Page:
Last week I wrote about some reasons why the price of oil may still be headed even higher, in spite of how many very smart people find that possibility to be preposterous. This week I have more evidence that the whole energy complex could continue its recent march higher … and that you should rarely listen to the experts.

Before I get too deep into the weeds, however, I’d like to take a minute to extend a special welcome to all the new folks that have joined us this week, to thank you for your business and to thank you for your patience as we work hard to get everyone up to speed.

As part of the TradeStops services, I currently publish two editorials a week – on Tuesdays and Fridays. On Tuesdays I write about principles of good investing and investor psychology. On Fridays I share some of my personal market views, which often extend well beyond the bounds of TradeStops.

Back to the energy complex …

The psychology of the markets never fails to amaze me.

As the price of energy and energy stocks was collapsing the past two years, there was constant talk about how energy had bottomed and couldn’t go any lower. And then it did – again and again.

Now that we’ve seen a rally in energy and energy stocks in 2016, the chatter has shifted to how energy prices can’t go any higher from here! It’s enough to drive an investor mad (and make sure that the media and advertisers get plenty of attention).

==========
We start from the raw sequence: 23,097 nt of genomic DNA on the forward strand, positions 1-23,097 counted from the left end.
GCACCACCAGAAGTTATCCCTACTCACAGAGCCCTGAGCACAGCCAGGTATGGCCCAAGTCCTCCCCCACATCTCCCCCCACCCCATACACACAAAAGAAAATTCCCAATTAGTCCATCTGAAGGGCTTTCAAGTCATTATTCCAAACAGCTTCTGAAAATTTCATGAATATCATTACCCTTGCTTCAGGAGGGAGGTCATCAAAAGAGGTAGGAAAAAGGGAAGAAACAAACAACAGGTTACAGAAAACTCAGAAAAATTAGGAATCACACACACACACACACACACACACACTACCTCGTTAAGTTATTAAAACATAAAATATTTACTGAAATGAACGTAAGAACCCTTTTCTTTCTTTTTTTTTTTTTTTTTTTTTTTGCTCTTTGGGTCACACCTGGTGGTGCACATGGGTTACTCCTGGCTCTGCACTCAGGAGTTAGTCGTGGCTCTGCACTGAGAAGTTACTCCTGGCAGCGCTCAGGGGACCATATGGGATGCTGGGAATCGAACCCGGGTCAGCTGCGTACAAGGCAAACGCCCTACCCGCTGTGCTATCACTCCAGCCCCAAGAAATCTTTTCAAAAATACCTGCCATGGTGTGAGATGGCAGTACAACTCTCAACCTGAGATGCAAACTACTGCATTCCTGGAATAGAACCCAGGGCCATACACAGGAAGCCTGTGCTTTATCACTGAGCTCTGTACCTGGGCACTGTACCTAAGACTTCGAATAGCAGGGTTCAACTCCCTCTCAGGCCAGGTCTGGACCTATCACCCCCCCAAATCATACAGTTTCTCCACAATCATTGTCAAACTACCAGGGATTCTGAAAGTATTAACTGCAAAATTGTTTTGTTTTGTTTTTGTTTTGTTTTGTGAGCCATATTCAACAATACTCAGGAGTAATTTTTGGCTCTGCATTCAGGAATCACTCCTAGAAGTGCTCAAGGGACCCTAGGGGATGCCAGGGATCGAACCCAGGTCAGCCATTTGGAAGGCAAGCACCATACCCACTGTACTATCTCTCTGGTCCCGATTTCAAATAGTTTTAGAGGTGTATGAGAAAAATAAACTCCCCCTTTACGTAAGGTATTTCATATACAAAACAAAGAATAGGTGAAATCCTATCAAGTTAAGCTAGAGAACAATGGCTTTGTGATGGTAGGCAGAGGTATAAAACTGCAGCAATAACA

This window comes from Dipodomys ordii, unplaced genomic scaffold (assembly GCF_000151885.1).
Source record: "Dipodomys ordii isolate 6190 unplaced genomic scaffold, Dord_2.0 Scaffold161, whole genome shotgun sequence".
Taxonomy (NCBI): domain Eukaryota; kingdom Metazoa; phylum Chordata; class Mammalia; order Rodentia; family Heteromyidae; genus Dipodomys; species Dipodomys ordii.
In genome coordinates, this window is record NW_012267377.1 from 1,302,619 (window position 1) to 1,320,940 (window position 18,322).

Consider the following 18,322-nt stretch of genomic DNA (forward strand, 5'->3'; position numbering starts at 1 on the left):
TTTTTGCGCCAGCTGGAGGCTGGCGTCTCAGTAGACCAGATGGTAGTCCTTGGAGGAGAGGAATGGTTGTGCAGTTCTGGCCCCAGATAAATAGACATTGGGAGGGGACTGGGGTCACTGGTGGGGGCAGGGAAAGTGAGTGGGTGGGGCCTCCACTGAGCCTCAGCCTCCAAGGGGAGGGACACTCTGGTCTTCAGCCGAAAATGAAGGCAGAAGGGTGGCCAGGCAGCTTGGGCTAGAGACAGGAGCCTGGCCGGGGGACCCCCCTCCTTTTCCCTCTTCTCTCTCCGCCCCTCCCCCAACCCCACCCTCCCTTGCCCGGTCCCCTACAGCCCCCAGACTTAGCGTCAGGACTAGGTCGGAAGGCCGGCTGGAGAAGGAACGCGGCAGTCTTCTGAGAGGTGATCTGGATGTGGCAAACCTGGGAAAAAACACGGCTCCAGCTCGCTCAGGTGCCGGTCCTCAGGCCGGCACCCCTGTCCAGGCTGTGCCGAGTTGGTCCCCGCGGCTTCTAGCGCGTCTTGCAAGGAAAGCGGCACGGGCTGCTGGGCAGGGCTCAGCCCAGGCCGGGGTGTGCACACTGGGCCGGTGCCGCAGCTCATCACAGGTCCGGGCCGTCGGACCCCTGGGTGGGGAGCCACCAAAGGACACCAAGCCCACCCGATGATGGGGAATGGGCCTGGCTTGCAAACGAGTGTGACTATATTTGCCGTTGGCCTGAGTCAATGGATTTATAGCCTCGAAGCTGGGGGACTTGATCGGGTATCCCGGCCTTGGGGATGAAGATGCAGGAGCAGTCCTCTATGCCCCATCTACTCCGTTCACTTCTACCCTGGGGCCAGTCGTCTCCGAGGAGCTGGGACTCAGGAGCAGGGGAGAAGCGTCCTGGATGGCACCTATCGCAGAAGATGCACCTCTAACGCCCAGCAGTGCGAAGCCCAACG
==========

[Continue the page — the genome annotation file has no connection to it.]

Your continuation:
That’s why I love to tune out the noise and tune into the data.

As I mentioned last week, the price of oil is on the rise, but hasn’t yet triggered a new entry signal from our Stock State Indicator (SSI) system. Here’s an update to the chart that on OIL, the ETF that tracks the price of West Texas Intermediate Crude.

iPath S&PGSCI Crude Oil
You can see that our SSI Trend indicator kept us out of oil since late 2014 but that, as the decline in the price of oil has slowed and even started to recover, the trend is starting to flatten out. I continue to be optimistic that the price of oil is recovering … but there is definitely still work to do.

Whenever you’re looking into the energy sector, there is one big player that you can’t ignore – Exxon Mobil (XOM). In fact, XOM represents nearly 20% of the assets of XLE, the popular energy sector ETF. The table below shows the top 10 holdings of XLE and what percent of the total assets of XLE each component stock represents.

iPath S&PGSCI Crude Oil
What’s going on with XOM today? It’s heading decidedly higher, having recently triggered an SS Entry signal about a month ago.

Exxon Mobile Corp
Exxon Mobil is widely considered to be one of the greatest companies in the world, and certainly the best of the oil majors. And indeed, the energy sector as a whole seems to often take its cue from what’s going on with Exxon Mobil. The below chart shows how each time that XOM and XLE have started to move in different directions, XOM has proven to be the leader.

Energy Select Sector
In 2007 and 2008, XLE headed higher while XOM stayed flat and went down. XLE soon followed XOM’s lead. In late 2011, XOM started heading higher, while XLE headed lower. Most recently, in late 2015, XOM lead the way higher once again.

XLE even recently triggered its own SSI Entry signal, about a month after XOM did the same.

Energy Select Sector New SSI
All of which is to say is that things are looking up in the oil patch, even if a lot of very smart people think otherwise (and the media echo chamber happily amplifies them).

These days I do my best to stay out of the way of unstoppable forces … and I let my data lead the way,


Richard M. Smith, PhD
CEO, TradeSmith